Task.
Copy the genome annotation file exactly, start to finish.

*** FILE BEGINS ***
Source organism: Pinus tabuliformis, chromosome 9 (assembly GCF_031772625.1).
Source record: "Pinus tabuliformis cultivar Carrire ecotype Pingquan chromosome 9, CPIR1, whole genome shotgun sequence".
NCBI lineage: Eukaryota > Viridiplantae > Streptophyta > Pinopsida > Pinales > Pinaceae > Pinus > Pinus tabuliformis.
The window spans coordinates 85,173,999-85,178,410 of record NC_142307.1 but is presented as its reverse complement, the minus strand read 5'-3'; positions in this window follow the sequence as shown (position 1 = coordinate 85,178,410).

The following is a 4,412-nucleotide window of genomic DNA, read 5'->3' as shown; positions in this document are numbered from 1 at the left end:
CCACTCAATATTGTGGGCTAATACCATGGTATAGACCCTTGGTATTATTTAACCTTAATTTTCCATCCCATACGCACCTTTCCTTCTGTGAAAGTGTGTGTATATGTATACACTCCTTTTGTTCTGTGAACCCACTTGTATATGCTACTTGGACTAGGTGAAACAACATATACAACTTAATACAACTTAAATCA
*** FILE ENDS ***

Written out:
Source organism: Pinus tabuliformis, chromosome 9 (assembly GCF_031772625.1).
Source record: "Pinus tabuliformis cultivar Carrire ecotype Pingquan chromosome 9, CPIR1, whole genome shotgun sequence".
NCBI lineage: Eukaryota > Viridiplantae > Streptophyta > Pinopsida > Pinales > Pinaceae > Pinus > Pinus tabuliformis.
The window spans coordinates 85,173,999-85,178,410 of record NC_142307.1 but is presented as its reverse complement, the minus strand read 5'-3'; positions in this window follow the sequence as shown (position 1 = coordinate 85,178,410).

The following is a 4,412-nucleotide window of genomic DNA, read 5'->3' as shown; positions in this document are numbered from 1 at the left end:
CCACTCAATATTGTGGGCTAATACCATGGTATAGACCCTTGGTATTATTTAACCTTAATTTTCCATCCCATACGCACCTTTCCTTCTGTGAAAGTGTGTGTATATGTATACACTCCTTTTGTTCTGTGAACCCACTTGTATATGCTACTTGGACTAGGTGAAACAACATATACAACTTAATACAACTTAAATCA